AG defends Article 97 in Berkshire County pipeline case. The Recorder. The pipeline project would impact more than 20 acres of the conservation land, including permanent impacts to six acres of new pipeline right-of-way, the AG’s filing says, with more than 1 million gallons of water to be withdrawn from Lower Spectacle Pond for pressure-testing the pipeline — to be discharged to an adjacent vegetated upland to flow back into Spectacle Pond, but permanently lowering the Pond’s depth. The project would also impact wildlife and rare plant and endangered animal species including wood turtles and umber shadowdragon dragonflies, the northern long-eared bat, it says.

Elizabeth Warren asks feds to reject Kinder Morgan pipeline expansion request. Boston.com. Sen. Elizabeth Warren is asking the federal government to oppose a request that would allow construction to begin on a Kinder Morgan natural gas pipeline. “A number of federally protected migratory birds and the northern long-eared bat – listed as threatened under the Endangered Species Act – rely on trees in the region for habitat during warmer months,” she wrote, adding that allowing tree-clearing during this year’s warm spring would ” likely disturb protected species that have already roosted in the area.”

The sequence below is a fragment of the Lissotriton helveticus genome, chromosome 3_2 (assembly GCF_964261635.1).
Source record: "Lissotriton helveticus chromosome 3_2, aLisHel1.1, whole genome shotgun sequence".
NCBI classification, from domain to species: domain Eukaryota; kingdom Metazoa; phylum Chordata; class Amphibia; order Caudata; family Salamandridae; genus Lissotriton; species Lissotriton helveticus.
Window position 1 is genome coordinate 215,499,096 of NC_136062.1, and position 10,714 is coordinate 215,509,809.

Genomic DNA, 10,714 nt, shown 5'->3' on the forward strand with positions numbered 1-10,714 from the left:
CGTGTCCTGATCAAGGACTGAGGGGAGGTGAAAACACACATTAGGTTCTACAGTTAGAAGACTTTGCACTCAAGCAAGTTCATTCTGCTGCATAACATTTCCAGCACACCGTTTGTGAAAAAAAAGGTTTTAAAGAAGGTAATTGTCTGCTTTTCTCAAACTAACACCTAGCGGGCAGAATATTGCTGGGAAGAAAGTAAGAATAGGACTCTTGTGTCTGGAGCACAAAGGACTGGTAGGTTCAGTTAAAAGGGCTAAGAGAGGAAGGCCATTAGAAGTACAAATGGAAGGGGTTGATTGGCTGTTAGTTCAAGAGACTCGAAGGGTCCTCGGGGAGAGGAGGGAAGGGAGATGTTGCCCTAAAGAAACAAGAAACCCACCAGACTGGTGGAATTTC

Sports coalition opposes bill to block federal protection plans. E&E News (sub req’d). A coalition of sporting groups is asking Congress to reject legislation that would block implementation of sweeping federal greater sage grouse conservation plans, saying such a move would “represent an unprecedented shift in the management authority of federal public lands.” The focus of the coalition’s two-page letter, sent today to House Natural Resources Chairman Rob Bishop (R-Utah) and Rep. Raúl Grijalva (D-Ariz.), the ranking member, is Bishop’s H.R. 4739. The “Greater Sage Grouse Protection and Recovery Act of 2016,” introduced in March, seeks to cripple the federal grouse plans, which took years to develop and are generally acknowledged as among the most ambitious and complex conservation initiatives ever undertaken by the Interior and Agriculture departments.